At the level of the district, despite the DM writing to the superintendent of police not to send girls there, the practice continued. The SP in turn issued directives to the police stations which were ignored. The manager of the home has claimed that after the NGO was blacklisted, 450 girls were sent to the home. The district child welfare committee reportedly sent eight letters to the DM and SP. In this case the CBI was also called to investigate allegations of misappropriation of funds worth crores meant for a crèche run by the same managers to cater to women labourers. Even more shocking is the report in The Hindu, with a senior police officer claiming that after losing recognition “the shelter home did not become illegal; it only meant that its validity had been suspended”. An inquiry into lapses by the police has been ordered at the ADG-level.
The ‘chalta hai’ attitude of ignoring orders extends even to the army. As reported in the press, the previous army chief, when he visited Uri to assess the attack on the Uri Brigade, in 2016, noticed immaculately manicured grass at the golf course as compared to the wild foliage elsewhere in the camp that had provided cover to the infiltrating terrorists, and ordered that golf would not be allowed at army posts in the Valley. A year later, the current army chief, waiting for bodies of fallen soldiers at Badami Bagh Corp headquarters noticed caddies at the adjacent golf course, where golfing was to begin once the chief left. The local commander’s explanation was that he thought the order was only for Uri. Golf courses in operational areas have now been converted to running tracks with open gyms. The differences in the requirements of operational field areas and peacetime stations are self-evident.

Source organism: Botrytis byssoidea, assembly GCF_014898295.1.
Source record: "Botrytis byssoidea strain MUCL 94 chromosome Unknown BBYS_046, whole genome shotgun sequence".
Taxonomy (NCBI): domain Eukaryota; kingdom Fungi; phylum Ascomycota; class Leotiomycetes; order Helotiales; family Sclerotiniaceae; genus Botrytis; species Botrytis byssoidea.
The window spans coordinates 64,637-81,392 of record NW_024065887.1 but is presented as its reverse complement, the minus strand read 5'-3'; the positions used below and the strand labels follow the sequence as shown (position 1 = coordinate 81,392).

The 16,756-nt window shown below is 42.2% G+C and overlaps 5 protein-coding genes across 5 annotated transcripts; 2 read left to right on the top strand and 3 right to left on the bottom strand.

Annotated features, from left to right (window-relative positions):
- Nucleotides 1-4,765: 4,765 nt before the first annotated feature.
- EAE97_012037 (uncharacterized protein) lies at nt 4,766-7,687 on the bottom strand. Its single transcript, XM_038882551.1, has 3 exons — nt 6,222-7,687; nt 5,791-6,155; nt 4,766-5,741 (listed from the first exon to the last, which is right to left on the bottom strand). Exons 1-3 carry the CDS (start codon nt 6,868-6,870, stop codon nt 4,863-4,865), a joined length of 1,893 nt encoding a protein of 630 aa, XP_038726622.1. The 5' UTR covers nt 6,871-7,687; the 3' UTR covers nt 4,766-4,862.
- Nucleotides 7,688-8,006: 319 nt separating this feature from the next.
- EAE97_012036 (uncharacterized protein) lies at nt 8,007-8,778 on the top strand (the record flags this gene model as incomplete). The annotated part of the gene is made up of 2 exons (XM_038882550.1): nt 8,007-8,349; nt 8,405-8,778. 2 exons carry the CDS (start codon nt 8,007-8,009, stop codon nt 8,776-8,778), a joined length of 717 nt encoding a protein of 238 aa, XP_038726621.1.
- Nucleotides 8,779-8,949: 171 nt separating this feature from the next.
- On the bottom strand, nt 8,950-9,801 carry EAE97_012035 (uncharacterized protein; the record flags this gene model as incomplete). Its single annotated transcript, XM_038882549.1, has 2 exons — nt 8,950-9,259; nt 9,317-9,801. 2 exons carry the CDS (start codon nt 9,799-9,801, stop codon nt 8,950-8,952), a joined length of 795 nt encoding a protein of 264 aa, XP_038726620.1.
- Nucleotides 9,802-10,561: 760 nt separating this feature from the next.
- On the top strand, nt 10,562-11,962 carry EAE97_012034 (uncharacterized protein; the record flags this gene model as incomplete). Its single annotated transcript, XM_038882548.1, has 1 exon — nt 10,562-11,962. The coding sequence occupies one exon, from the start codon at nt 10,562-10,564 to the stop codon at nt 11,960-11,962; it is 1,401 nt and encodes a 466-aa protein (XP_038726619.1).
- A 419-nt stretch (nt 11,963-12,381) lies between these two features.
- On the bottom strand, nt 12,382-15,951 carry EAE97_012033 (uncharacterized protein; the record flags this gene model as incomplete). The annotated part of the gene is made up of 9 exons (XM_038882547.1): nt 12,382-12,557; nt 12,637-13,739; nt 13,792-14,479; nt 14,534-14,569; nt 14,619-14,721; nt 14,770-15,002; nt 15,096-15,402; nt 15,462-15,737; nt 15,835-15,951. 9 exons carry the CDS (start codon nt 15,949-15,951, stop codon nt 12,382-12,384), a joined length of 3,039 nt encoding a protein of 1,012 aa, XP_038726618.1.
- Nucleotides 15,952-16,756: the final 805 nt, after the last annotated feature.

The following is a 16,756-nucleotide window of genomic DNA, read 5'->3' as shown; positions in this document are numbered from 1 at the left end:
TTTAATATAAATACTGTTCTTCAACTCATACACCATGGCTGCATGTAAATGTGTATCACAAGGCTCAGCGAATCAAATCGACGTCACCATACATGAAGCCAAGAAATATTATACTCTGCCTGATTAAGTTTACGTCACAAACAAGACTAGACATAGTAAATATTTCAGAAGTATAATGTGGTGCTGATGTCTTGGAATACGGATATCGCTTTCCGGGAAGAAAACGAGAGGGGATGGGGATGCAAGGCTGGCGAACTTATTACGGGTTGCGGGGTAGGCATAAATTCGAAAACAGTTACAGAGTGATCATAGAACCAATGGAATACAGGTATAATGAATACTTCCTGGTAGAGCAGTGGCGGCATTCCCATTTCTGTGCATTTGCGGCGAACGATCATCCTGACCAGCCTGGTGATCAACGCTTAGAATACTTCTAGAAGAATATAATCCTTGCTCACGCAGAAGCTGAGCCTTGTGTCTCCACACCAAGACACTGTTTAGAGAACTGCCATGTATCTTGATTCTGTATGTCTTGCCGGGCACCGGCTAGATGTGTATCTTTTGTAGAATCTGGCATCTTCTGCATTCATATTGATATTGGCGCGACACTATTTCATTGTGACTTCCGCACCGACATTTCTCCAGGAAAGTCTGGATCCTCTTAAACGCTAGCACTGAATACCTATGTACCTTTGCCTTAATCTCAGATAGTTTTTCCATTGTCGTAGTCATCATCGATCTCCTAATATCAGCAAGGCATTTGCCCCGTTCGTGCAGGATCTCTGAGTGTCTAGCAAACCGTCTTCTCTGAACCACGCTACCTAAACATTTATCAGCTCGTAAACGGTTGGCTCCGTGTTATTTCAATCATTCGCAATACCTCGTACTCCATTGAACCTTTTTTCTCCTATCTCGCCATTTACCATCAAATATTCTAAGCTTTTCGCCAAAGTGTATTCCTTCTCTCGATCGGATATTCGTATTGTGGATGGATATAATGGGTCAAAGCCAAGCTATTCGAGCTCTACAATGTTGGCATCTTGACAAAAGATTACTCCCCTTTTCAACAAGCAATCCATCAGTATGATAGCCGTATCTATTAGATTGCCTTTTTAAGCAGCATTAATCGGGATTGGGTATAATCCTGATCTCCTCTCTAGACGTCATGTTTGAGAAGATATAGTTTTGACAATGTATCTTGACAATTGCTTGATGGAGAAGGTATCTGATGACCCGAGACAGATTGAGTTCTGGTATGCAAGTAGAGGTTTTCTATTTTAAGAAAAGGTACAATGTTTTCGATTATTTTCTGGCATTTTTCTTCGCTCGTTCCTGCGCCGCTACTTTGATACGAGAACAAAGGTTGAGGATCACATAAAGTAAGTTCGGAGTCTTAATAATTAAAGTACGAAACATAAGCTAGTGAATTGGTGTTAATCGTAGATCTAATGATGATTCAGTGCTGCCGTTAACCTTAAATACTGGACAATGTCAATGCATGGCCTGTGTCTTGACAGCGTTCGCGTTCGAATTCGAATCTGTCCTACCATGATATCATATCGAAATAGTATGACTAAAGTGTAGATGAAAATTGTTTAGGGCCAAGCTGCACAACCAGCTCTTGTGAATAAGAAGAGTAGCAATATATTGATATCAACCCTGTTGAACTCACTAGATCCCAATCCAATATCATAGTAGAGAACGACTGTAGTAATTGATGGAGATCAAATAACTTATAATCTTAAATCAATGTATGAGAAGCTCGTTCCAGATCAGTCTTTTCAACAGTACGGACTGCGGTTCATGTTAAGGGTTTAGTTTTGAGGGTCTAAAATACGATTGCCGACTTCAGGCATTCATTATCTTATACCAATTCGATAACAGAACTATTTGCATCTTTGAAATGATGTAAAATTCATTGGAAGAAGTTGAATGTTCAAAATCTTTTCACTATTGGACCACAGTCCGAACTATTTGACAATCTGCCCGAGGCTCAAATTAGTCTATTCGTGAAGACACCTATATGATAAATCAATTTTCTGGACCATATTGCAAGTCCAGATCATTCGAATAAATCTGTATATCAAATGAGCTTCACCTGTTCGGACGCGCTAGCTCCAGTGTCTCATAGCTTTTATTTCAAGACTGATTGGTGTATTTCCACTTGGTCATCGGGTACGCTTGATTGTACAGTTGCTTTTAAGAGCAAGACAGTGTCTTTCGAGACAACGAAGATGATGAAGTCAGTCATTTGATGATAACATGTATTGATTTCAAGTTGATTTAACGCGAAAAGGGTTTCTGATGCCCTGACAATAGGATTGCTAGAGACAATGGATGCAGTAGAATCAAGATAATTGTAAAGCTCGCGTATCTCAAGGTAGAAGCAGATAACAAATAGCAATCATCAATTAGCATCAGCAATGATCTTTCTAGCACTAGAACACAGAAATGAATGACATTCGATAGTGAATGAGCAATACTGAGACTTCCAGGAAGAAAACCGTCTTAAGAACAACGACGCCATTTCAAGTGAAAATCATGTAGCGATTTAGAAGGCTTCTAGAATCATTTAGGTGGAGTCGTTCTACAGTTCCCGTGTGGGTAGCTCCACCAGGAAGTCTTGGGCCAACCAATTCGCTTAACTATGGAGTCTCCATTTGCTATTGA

The Nirav Modi scam in PNB was also described as ‘system failure’ when supervisory officers did not do their job. Now the Indian Banks’ Association (IBA) has condemned the spate of charge-sheets and arrests of bankers by investigative agencies and called for bankers to be defended at the cost of the bank. This would make the alleged acts as having being undertaken in the public interest, further broadening the definition of ‘system failure’ to include criminal acts.
The CAG has been constrained to point out that the scope of modernisation of railways stations should be widened from redevelopment of the façade to include the construction of additional platforms and making new tracks so that trains do not get late. The efficiency of railways is measured by trains running on time. Delay is explained by ‘system failure’ because of the increased number of trains and maintenance work, but simple operational matters are ignored at the level of divisional railway mangers, who want the status of a secretary to government, with the support of the ministry.
Similarly, the judiciary has stepped in to order a probe into the working of the forensic science laboratory in Delhi. Interestingly enough, an inquiry into similar cases concerning rape, where FSL staffers have been accused of preparing false reports, was ordered in 2016. The blame will be put on the large number of cases, or ‘system failure’, and not repeated failure on the part of supervisory officers.
The chief minister of Bihar, who has vastly improved administration of the state, characterised the wrongdoings in the shelter home in Muzaffarpur due to “flaws in the system” and has asked the officers to check those flaws, adding that “only government employees will be involved in running shelter homes for having better control.” He is silent on fixing responsibility of supervisory officers with exemplary punishment for the lapses. Was one of the most efficient chief ministers ill-advised, constrained by politics or just defusing a situation?
Sanwal is a former IAS officer.
(The article appears in the September 15, 2018 issue)